I had heard that the Deathadder was pretty big, but the first thing I noticed when I unboxed it and plugged it in was… it’s pretty big. I was accustomed to what Razer refers to as the “claw grip” and the “fingertip grip” due to the size of the Microsoft mouse, but the Deathadder just naturally fills my entire hand. It took me a day or two, and lots of fiddling with sensitivity settings, but I’ve come to the conclusion that I really like it. I currently have it set at 1800 dpi with sensitivity set to 6.5, which I assume means it’s functioning at roughly 1170 dpi. So I’m certainly not taking advantage of the power of this fully operational battle station, but I am really enjoying the slightly increased sensitivity, the comfort of the mouse, and definitely the smoothness of its movement. (The Teflon feet on the mouse have it gliding across my bare desk – no mousepad – smooth as butter.)

So will it up your game? Maybe, maybe not. Will it be more comfortable? Well, that’s personal preference, but to me, most definitely!

Monster Heatsink from Hell

I was looking up CPUs the other day (still haven’t decided exactly what hardware I’ll be using for my upcoming computer build) and found this picture on a post from Tom’s Hardware:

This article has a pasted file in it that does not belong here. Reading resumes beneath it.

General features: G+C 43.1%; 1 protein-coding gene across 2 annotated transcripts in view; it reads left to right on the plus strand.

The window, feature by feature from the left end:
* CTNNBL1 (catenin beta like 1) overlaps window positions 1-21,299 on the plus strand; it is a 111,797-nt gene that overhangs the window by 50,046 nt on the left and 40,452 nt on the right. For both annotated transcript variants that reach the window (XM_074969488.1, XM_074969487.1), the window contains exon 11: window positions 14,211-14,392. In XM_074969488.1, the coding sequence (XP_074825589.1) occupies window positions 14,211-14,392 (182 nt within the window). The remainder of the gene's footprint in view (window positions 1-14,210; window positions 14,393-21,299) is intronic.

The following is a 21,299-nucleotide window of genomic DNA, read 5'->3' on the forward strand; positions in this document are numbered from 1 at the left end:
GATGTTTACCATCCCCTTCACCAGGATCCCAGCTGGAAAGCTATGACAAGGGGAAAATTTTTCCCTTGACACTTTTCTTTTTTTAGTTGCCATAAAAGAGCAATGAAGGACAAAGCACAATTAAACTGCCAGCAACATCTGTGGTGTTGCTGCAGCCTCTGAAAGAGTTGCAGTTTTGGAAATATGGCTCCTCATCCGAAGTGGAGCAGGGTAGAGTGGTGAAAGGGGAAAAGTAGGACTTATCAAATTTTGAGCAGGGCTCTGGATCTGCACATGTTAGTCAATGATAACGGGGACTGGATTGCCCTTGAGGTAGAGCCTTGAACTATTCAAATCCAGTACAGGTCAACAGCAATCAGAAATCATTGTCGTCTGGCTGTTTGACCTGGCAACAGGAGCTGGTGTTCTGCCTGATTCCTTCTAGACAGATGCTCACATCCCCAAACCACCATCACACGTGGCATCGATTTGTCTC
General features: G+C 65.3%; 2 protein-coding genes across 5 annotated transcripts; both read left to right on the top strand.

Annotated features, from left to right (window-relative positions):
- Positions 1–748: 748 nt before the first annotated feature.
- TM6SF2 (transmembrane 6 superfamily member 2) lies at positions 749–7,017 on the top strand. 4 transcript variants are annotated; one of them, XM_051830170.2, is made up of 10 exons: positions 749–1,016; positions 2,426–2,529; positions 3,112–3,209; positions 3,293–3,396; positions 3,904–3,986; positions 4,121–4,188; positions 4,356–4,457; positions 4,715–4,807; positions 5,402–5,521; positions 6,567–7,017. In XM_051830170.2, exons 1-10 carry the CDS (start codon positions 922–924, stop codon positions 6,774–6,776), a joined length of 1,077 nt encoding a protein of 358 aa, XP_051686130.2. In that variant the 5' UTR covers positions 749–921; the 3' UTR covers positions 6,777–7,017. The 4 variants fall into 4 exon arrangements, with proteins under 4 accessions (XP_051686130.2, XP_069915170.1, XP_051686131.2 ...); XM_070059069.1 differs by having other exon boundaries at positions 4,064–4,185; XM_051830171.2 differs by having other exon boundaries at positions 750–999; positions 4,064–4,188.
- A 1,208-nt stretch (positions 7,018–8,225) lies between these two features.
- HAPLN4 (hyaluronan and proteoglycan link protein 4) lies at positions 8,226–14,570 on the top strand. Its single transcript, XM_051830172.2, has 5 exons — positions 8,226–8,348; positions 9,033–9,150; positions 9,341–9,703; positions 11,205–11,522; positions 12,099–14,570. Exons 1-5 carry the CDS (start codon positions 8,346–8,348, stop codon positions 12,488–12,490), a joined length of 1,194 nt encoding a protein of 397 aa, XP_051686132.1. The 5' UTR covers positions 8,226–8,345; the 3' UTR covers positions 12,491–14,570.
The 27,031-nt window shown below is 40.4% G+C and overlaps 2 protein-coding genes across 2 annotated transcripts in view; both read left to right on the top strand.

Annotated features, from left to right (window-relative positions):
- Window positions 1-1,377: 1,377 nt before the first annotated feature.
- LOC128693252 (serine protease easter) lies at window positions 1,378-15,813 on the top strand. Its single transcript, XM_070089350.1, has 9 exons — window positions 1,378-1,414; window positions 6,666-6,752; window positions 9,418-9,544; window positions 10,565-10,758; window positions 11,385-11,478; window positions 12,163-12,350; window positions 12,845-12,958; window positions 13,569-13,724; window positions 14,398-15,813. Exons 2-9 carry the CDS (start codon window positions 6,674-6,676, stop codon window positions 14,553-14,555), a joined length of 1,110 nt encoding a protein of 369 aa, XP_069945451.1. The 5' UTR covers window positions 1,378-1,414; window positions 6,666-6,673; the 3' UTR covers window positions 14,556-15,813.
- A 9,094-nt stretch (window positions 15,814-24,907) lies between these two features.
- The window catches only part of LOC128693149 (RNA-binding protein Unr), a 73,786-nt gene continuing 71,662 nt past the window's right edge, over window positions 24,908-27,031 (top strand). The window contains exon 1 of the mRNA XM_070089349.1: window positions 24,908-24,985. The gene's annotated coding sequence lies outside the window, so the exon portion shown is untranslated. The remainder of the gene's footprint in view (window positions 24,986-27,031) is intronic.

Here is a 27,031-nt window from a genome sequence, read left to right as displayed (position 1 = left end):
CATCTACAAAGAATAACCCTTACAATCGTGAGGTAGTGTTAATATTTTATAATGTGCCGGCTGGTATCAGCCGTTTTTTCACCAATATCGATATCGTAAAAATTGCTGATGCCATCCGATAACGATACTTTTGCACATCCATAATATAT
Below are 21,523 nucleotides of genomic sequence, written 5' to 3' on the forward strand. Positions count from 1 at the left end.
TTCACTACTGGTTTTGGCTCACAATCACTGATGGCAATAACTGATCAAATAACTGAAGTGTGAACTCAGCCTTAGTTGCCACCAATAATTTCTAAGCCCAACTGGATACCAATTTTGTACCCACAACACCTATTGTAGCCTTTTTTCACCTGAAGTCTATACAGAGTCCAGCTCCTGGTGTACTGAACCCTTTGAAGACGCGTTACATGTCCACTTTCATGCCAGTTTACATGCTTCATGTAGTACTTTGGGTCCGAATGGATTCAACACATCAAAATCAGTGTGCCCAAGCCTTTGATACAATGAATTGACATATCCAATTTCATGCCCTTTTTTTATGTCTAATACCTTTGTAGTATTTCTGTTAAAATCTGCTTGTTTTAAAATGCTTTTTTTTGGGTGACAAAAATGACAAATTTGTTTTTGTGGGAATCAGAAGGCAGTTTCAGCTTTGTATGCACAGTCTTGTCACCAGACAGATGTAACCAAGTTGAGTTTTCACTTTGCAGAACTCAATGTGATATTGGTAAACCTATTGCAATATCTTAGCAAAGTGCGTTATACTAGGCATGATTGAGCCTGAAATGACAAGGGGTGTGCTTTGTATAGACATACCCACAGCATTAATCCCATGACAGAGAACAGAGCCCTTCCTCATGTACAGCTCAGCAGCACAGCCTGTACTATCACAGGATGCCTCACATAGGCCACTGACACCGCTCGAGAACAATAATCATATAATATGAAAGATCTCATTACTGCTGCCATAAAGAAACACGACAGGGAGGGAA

Giant CPU Heatsink from Hell

It's too big, Gus! (Click for full size)

Apparently they had used this heatsink, a Scythe Mugen-2 Revision B, to overclock an Intel Core i3-530 to roughly 4.3 GHz from its out-of-box clock speed of 2.93 GHz. Calling that “pretty impressive” would be a considerable understatement.

Unfortunately for me, this seems to have given me the idea that I could back off from the Core i5-661 (3.33 GHz) that I was planning on buying, to the considerably cheaper Core i3-530… and overclock it. You’ll notice the ellipsis. That’s because I’ve never overclocked anything, and in fact, have been kind of an opponent of overclocking most of my life. However, the ease with which this Core i3 seems to be overclockable, as well as the fact that I’m planning on using the ASRock H55M Pro motherboard (chosen because it’s slightly less expensive than, as well as reviewed better than the closest equivalent Intel board, and the added benefit of a second PCI Express x16 slot) which apparently has excellent overclocking options from the BIOS, means the temptation to overclock is higher than I’ve ever felt before.

All I can say now, though, is… we’ll see.

Obsolete Upgrades

Today, I bit the bullet and purchased a new video card from Tiger Direct to replace my aging Foxconn GeForce 8800 GTS–the old model with the G80 architecture and 320 MB of video RAM that I bought for way too much money about two weeks before the cheaper and slightly better-performing 8800 GT was released. My disappointment was palpable, like many things are.

However, the GeForce has served me well and I’ve gotten nearly two and a half years of bang out of my buck. Of course, it would go even further if I wasn’t greedy and didn’t want to run Starcraft 2 at 1080P on full settings on a 47 inch LCD… but I digress.

The replacement? Continue reading